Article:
By Mike Polhamus
For Vermont Digger
Another source of money is needed to pay for road maintenance and improvement, and a study is underway to figure out what it should be.
Vermonters are driving fewer miles and using less gasoline, and the resulting decrease in gas tax revenue is draining transportation funding, a state transportation official said Oct. 9 at a renewable energy conference in Burlington.
Environmental groups, business interests and state agencies will meet in upcoming weeks to brainstorm a list of potential new taxes and fees to make up the difference, Vermont Agency of Transportation’s environmental policy manager, Gina Campoli, said.
“We have a problem,” Campoli told about 50 attendees at a panel discussion during the Renewable Energy Vermont 2015 conference.
Campoli displayed slides showing graphs with downward trajectories.
“This slide looks terrific … right? Gasoline sales are down … vehicle miles traveled – and we’ve got the new numbers for last year, for 2014—they continue to go down,” Campoli said. “This means people are driving more efficient vehicles, they’re using [electric vehicles], they’re using alternate forms of energy to power their vehicles, and they’re also traveling less.”
As a result, another of Campoli’s downward-sloping graphs showed gasoline tax revenue decreasing by about a sixth over the last decade.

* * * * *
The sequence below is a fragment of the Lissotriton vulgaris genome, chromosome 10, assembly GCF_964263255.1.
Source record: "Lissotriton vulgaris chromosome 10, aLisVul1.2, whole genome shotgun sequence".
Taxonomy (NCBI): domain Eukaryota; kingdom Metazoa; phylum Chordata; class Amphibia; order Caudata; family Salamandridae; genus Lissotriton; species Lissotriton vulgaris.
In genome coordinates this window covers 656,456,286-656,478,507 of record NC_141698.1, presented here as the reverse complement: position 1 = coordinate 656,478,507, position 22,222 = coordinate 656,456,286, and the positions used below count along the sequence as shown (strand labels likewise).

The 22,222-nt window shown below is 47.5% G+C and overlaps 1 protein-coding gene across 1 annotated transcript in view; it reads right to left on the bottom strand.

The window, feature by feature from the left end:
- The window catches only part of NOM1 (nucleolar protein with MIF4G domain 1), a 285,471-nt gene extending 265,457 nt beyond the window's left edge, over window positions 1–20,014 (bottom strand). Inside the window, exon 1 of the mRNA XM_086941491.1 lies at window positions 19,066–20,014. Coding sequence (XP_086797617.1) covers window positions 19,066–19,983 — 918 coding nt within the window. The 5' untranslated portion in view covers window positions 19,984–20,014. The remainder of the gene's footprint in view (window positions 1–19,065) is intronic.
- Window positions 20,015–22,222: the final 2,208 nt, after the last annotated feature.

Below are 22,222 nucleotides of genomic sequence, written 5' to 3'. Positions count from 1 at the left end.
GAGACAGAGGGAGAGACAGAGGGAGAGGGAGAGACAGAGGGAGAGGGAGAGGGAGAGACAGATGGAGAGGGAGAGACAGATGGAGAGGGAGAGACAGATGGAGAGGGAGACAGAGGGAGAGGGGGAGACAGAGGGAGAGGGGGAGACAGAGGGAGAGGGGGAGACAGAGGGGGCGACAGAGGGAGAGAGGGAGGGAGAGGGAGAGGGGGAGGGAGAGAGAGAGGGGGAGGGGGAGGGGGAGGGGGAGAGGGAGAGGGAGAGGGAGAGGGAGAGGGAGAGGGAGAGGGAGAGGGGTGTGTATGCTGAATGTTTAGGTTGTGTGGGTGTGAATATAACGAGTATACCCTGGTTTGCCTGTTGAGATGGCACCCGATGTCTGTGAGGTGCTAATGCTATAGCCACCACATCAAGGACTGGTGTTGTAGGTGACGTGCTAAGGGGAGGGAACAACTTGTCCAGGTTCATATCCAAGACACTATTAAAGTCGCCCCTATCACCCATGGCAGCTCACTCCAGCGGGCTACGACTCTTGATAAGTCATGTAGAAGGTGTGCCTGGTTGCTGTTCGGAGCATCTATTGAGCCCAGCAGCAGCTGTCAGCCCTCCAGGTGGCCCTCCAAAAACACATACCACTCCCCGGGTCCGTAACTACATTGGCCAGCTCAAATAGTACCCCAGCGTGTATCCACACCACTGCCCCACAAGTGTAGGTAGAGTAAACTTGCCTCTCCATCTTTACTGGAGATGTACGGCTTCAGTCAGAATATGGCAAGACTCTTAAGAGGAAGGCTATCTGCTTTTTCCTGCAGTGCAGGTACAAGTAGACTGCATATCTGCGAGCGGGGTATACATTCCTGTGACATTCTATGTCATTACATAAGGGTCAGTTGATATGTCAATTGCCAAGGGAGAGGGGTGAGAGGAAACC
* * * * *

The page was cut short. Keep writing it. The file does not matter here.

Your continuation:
In response, legislators last year directed transportation officials to “go look at some non-gasoline-tax alternatives for us, because we’re not heading in the right direction in order to keep that system in a state of good repair, safe, and … invest in bike, peds, transit and rail,” Campoli said.
Environmental groups, business interests and state agencies will convene in upcoming weeks to come up with a list of possible tax alternatives, Campoli said following the conference.
Those alternatives could include increases in “an array of fees,” such as higher vehicle inspection fees, tire fees, lease taxes and heavy vehicle registration fees, Campoli said.
The state currently directs a portion of all purchase and use taxes on new cars and trucks toward education, Campoli said. That could be diverted toward transportation purposes instead, she said.
Vermont could issue transportation investment bonds, Campoli said.
The state could also pursue a tax assessed on vehicle miles traveled, a form of taxation now being implemented in California and Oregon.
One downside to that approach is that “someone is keeping track of how far you’re driving,” she said.
A potential advantage comes from the technologies that could be employed to measure miles traveled, such as phone apps and GPS, she said. These could offer the possibility of congestion pricing (“not that we’re anywhere near doing that in Vermont,” Campoli said), a practice in which drivers are charged for driving in certain places at certain times.
Some form of carbon tax will also make the list of possible gas tax alternatives, Campoli.
The final draft of the state’s new Comprehensive Energy Plan—a first draft of which was released last week—should include a carbon tax, representatives of the Conservation Law Foundation and the Vermont Public Interest Research Group have argued.